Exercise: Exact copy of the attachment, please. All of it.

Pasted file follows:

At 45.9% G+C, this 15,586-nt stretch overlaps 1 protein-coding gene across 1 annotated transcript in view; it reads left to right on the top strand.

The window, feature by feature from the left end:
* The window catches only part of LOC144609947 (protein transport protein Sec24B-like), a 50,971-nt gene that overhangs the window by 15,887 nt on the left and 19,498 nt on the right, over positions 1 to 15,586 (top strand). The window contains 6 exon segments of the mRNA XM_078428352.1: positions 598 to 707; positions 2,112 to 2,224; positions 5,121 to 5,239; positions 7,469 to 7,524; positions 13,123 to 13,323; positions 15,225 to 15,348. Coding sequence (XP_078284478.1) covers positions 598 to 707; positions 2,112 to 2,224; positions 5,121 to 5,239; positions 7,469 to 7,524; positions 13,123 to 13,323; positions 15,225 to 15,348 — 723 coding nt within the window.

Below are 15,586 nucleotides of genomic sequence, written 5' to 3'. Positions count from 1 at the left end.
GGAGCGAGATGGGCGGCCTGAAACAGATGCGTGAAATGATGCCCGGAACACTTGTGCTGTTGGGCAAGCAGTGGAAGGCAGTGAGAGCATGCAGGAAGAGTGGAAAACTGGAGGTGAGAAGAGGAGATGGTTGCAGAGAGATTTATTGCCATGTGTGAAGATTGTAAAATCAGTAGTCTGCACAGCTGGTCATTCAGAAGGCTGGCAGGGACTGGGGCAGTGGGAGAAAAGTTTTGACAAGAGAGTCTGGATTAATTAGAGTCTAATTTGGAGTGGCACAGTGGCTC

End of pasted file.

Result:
At 45.9% G+C, this 15,586-nt stretch overlaps 1 protein-coding gene across 1 annotated transcript in view; it reads left to right on the top strand.

The window, feature by feature from the left end:
* The window catches only part of LOC144609947 (protein transport protein Sec24B-like), a 50,971-nt gene that overhangs the window by 15,887 nt on the left and 19,498 nt on the right, over positions 1 to 15,586 (top strand). The window contains 6 exon segments of the mRNA XM_078428352.1: positions 598 to 707; positions 2,112 to 2,224; positions 5,121 to 5,239; positions 7,469 to 7,524; positions 13,123 to 13,323; positions 15,225 to 15,348. Coding sequence (XP_078284478.1) covers positions 598 to 707; positions 2,112 to 2,224; positions 5,121 to 5,239; positions 7,469 to 7,524; positions 13,123 to 13,323; positions 15,225 to 15,348 — 723 coding nt within the window.

Below are 15,586 nucleotides of genomic sequence, written 5' to 3'. Positions count from 1 at the left end.
GGAGCGAGATGGGCGGCCTGAAACAGATGCGTGAAATGATGCCCGGAACACTTGTGCTGTTGGGCAAGCAGTGGAAGGCAGTGAGAGCATGCAGGAAGAGTGGAAAACTGGAGGTGAGAAGAGGAGATGGTTGCAGAGAGATTTATTGCCATGTGTGAAGATTGTAAAATCAGTAGTCTGCACAGCTGGTCATTCAGAAGGCTGGCAGGGACTGGGGCAGTGGGAGAAAAGTTTTGACAAGAGAGTCTGGATTAATTAGAGTCTAATTTGGAGTGGCACAGTGGCTC